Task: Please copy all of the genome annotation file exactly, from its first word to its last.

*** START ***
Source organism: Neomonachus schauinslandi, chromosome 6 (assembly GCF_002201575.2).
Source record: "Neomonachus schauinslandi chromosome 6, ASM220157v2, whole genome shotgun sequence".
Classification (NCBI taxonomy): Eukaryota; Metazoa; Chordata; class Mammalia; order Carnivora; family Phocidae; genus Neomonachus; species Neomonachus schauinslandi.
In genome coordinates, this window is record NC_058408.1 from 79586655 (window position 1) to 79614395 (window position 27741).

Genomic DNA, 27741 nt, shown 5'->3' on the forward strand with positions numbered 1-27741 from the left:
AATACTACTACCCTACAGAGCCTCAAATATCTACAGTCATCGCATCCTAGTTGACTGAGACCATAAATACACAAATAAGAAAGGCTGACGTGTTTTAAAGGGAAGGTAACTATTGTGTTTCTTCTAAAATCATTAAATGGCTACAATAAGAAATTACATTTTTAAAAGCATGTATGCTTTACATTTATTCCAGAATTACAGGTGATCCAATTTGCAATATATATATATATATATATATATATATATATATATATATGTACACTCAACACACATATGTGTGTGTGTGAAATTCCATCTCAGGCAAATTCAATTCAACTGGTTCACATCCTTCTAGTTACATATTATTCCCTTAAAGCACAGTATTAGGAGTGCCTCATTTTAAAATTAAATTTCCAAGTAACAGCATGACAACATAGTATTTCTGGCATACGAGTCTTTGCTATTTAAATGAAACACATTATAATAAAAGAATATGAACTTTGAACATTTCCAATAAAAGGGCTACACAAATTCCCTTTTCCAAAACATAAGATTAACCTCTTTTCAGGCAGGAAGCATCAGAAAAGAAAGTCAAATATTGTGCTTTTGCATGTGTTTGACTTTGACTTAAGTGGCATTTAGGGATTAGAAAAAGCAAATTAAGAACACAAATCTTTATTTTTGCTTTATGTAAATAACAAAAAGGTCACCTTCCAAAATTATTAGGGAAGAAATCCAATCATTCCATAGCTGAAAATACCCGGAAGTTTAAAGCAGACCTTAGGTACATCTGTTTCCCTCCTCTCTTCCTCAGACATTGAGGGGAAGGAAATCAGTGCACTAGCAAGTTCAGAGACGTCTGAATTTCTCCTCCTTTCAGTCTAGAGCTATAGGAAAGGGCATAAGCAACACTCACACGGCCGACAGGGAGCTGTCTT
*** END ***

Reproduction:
Source organism: Neomonachus schauinslandi, chromosome 6 (assembly GCF_002201575.2).
Source record: "Neomonachus schauinslandi chromosome 6, ASM220157v2, whole genome shotgun sequence".
Classification (NCBI taxonomy): Eukaryota; Metazoa; Chordata; class Mammalia; order Carnivora; family Phocidae; genus Neomonachus; species Neomonachus schauinslandi.
In genome coordinates, this window is record NC_058408.1 from 79586655 (window position 1) to 79614395 (window position 27741).

Genomic DNA, 27741 nt, shown 5'->3' on the forward strand with positions numbered 1-27741 from the left:
AATACTACTACCCTACAGAGCCTCAAATATCTACAGTCATCGCATCCTAGTTGACTGAGACCATAAATACACAAATAAGAAAGGCTGACGTGTTTTAAAGGGAAGGTAACTATTGTGTTTCTTCTAAAATCATTAAATGGCTACAATAAGAAATTACATTTTTAAAAGCATGTATGCTTTACATTTATTCCAGAATTACAGGTGATCCAATTTGCAATATATATATATATATATATATATATATATATATATATATGTACACTCAACACACATATGTGTGTGTGTGAAATTCCATCTCAGGCAAATTCAATTCAACTGGTTCACATCCTTCTAGTTACATATTATTCCCTTAAAGCACAGTATTAGGAGTGCCTCATTTTAAAATTAAATTTCCAAGTAACAGCATGACAACATAGTATTTCTGGCATACGAGTCTTTGCTATTTAAATGAAACACATTATAATAAAAGAATATGAACTTTGAACATTTCCAATAAAAGGGCTACACAAATTCCCTTTTCCAAAACATAAGATTAACCTCTTTTCAGGCAGGAAGCATCAGAAAAGAAAGTCAAATATTGTGCTTTTGCATGTGTTTGACTTTGACTTAAGTGGCATTTAGGGATTAGAAAAAGCAAATTAAGAACACAAATCTTTATTTTTGCTTTATGTAAATAACAAAAAGGTCACCTTCCAAAATTATTAGGGAAGAAATCCAATCATTCCATAGCTGAAAATACCCGGAAGTTTAAAGCAGACCTTAGGTACATCTGTTTCCCTCCTCTCTTCCTCAGACATTGAGGGGAAGGAAATCAGTGCACTAGCAAGTTCAGAGACGTCTGAATTTCTCCTCCTTTCAGTCTAGAGCTATAGGAAAGGGCATAAGCAACACTCACACGGCCGACAGGGAGCTGTCTT